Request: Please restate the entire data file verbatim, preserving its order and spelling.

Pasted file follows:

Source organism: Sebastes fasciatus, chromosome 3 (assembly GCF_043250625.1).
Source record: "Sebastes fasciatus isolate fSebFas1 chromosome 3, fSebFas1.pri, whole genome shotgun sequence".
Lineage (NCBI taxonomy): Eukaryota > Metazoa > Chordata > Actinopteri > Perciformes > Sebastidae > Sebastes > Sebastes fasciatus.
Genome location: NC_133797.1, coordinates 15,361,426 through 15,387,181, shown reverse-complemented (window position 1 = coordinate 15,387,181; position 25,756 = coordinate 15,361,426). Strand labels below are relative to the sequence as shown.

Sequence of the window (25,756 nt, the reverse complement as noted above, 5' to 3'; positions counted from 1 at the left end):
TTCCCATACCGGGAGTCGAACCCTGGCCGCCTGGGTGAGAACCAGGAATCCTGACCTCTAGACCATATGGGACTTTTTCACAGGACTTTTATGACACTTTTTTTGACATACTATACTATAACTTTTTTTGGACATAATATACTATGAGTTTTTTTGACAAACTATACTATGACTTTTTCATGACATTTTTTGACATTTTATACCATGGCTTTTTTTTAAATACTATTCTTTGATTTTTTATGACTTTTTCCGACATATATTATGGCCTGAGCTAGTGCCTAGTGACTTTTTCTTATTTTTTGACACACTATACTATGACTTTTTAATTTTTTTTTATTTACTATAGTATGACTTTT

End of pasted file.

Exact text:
Source organism: Sebastes fasciatus, chromosome 3 (assembly GCF_043250625.1).
Source record: "Sebastes fasciatus isolate fSebFas1 chromosome 3, fSebFas1.pri, whole genome shotgun sequence".
Lineage (NCBI taxonomy): Eukaryota > Metazoa > Chordata > Actinopteri > Perciformes > Sebastidae > Sebastes > Sebastes fasciatus.
Genome location: NC_133797.1, coordinates 15,361,426 through 15,387,181, shown reverse-complemented (window position 1 = coordinate 15,387,181; position 25,756 = coordinate 15,361,426). Strand labels below are relative to the sequence as shown.

Sequence of the window (25,756 nt, the reverse complement as noted above, 5' to 3'; positions counted from 1 at the left end):
TTCCCATACCGGGAGTCGAACCCTGGCCGCCTGGGTGAGAACCAGGAATCCTGACCTCTAGACCATATGGGACTTTTTCACAGGACTTTTATGACACTTTTTTTGACATACTATACTATAACTTTTTTTGGACATAATATACTATGAGTTTTTTTGACAAACTATACTATGACTTTTTCATGACATTTTTTGACATTTTATACCATGGCTTTTTTTTAAATACTATTCTTTGATTTTTTATGACTTTTTCCGACATATATTATGGCCTGAGCTAGTGCCTAGTGACTTTTTCTTATTTTTTGACACACTATACTATGACTTTTTAATTTTTTTTTATTTACTATAGTATGACTTTT